Courtney: Welcome to another episode of Focus on This, the most productive podcast on the Internet, so you can banish distractions, get the right stuff done, and finally start loving Mondays again. I’m Courtney Baker, here with Blake Stratton, who is dancing at this moment.
Blake: I am. It’s great podcasting to do things like this dance. People like that when they’re listening. Wow! Is it bad that I’m out of breath? I think I need a fitness goal. Okay.
Courtney: So, Blake, we’re talking about how to kickstart a new planner or just when you’re transitioning from one planner to another and getting that momentum going.
Blake: Right. We have four practices. The first one is to date your Daily Pages. This sounds simple. Literally, what I’m talking about is to go into your planner to those Daily Pages (Monday, Tuesday, Wednesday, Thursday, Friday) and write down the date for that specific day. Go through your planner and do that. Here’s why I love this as a practice, Courtney. When I first got a planner, what I noticed was, “Oh, this is nice. This is the nicest planner I’ve ever purchased.”
I have a tendency to feel like I don’t want to screw it up. If it’s a new thing or it’s a nice thing, I don’t want to screw it up. A little bit of perfectionism kicks in. Now I’ve gone through enough of these that that feeling is gone, but if you’re new to this, maybe you feel intimidated. I’ve talked to people before who have said, “Well, I bought one, and I didn’t want to screw it up, and it has sat on my desk for three weeks. I haven’t touched it.”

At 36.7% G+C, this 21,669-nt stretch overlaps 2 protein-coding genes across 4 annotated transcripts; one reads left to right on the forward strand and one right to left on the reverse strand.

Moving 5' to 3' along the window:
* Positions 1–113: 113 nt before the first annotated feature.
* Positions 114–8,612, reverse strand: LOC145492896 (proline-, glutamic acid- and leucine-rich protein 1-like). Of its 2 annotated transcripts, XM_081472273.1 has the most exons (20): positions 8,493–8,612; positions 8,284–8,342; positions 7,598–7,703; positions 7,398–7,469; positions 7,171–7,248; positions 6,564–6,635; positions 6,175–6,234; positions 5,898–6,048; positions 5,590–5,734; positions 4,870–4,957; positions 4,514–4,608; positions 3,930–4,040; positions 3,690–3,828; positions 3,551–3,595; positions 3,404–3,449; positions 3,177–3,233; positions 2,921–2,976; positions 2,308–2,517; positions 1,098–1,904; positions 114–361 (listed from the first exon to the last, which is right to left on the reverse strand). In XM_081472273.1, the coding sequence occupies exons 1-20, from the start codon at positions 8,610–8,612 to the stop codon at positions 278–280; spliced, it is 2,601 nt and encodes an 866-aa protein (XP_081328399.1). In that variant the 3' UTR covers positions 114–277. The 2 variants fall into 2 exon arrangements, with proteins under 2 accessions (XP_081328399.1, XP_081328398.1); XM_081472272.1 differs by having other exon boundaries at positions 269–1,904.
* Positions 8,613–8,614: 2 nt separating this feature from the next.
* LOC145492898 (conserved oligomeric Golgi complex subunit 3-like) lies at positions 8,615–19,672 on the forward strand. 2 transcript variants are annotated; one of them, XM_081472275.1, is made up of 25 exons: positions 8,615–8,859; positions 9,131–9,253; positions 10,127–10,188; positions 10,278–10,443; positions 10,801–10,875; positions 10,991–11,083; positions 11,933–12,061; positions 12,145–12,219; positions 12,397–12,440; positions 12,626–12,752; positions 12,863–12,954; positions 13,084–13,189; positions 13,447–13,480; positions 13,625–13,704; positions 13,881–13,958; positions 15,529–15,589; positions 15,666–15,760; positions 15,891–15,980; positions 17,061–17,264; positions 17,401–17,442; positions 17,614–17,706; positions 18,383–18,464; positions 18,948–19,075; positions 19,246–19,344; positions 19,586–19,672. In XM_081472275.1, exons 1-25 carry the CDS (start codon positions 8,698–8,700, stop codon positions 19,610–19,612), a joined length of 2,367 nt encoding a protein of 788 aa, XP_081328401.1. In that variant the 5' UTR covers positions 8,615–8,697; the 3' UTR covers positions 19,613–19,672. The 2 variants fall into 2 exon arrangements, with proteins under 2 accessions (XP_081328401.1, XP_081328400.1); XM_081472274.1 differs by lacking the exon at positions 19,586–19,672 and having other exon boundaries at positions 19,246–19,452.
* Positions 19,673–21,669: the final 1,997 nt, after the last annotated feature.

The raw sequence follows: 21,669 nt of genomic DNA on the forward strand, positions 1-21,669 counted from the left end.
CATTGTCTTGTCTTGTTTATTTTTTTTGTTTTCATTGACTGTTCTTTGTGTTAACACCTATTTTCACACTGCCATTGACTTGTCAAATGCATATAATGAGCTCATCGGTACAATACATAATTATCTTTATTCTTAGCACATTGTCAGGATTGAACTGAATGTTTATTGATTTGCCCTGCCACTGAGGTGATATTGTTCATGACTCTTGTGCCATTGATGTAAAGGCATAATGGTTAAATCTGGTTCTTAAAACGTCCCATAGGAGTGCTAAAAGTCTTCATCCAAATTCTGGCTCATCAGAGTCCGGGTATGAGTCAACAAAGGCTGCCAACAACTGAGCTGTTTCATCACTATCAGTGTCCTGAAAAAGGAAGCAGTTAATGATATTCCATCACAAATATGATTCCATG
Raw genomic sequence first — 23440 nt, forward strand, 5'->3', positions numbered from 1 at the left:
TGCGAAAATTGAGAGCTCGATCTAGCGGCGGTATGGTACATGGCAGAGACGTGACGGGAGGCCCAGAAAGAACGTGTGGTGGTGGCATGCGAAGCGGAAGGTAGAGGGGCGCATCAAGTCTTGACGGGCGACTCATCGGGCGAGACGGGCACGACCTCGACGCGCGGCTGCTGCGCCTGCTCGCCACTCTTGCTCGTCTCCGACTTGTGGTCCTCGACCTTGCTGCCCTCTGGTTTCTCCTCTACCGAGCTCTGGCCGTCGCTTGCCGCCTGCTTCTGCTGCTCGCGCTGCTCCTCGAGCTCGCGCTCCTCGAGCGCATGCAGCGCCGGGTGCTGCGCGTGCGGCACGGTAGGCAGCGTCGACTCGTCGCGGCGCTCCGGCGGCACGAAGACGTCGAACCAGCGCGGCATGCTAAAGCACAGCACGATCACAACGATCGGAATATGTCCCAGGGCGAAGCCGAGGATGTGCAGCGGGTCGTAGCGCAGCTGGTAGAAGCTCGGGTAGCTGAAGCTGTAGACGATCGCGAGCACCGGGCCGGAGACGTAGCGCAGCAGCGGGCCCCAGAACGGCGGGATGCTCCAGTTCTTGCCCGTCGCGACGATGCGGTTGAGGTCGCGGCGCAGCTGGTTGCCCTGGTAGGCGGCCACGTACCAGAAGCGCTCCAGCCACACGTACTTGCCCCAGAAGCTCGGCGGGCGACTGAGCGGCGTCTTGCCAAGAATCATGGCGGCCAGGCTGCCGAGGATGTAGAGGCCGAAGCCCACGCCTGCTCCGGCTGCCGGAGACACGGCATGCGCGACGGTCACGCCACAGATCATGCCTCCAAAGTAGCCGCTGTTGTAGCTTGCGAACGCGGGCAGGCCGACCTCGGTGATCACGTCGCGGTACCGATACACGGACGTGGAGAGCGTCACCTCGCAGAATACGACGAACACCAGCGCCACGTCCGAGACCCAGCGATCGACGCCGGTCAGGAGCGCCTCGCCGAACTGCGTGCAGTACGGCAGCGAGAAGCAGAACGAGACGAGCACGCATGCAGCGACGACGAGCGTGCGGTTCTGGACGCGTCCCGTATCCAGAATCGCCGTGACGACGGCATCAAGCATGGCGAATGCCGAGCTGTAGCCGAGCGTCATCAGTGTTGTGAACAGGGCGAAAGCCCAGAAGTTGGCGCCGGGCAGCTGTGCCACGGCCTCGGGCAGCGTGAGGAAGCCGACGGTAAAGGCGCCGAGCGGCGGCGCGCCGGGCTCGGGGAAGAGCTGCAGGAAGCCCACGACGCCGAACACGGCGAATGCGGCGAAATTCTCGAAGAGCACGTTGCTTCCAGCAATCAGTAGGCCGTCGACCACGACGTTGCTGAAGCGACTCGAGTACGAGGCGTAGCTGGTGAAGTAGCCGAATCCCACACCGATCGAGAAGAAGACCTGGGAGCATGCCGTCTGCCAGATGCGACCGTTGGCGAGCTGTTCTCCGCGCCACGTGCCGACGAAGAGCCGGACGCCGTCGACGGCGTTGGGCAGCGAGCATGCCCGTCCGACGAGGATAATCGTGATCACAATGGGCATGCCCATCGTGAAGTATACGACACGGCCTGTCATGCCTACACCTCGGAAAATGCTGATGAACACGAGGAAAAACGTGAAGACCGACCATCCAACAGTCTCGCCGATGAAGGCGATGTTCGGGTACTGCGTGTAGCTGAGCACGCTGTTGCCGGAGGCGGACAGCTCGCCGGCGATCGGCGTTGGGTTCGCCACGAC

Courtney: Is this kind of like when you get a new piece of furniture in your house and it needs to get that first nick in it so you can be like, “Okay. Let’s just start using this thing.” It’s like, until then you’re kind of walking around… You’re so careful with it. It’s kind of like that.
Blake: It’s like a quarterback in the NFL. When they get the footballs, they start scuffing them up. I’m going to use a sports analogy of football, because I know both Courtney and our producer Nick are die-hard, avid football fans. We talk about it all the time.
Courtney: Blake, you’re saying that like I’m not. Do you know I have a degree in sports marketing?
Blake: Okay. Who’s the starting quarterback for the Washington football team right now?
Courtney: Nick, that one is yours.
Nick: No, but I love the team name.
Blake: Who’s the starting quarterback for the Chicago Bears?
Courtney: The only team I pay attention to is the Titans.
Blake: Okay. There we go. Well, that counts. So, Titans. Who’s the starting quarterback for the Titans?
Courtney: Ryan Tannehill.
Blake: Okay. So, Ryan Tannehill. I promise you he does this. Before the game, they don’t want a brand-new, crisp football. They need it to have some scuffs on it. They need it to have some markings so it’s easier to grip and catch.
Courtney: Do you know what he doesn’t do? He doesn’t take air out of the ball.
Blake: Okay, okay.
Courtney: That does not happen.
Nick: I love this so much.
Blake: Don’t you defile the name of Thomas Brady on this podcast. Don’t you dare.
Nick: Love it. Thank you, Courtney.
Blake: TB12. I’ll give you my affiliate link after the podcast, Courtney. So, here’s the point: you need to scuff up the planner a little bit. Now, granted, there’s value, from a productivity standpoint, in writing down the Daily Pages, because it’s one less thing to have to think about. If you miss a day, or whatever, you can quickly find your place in the planner.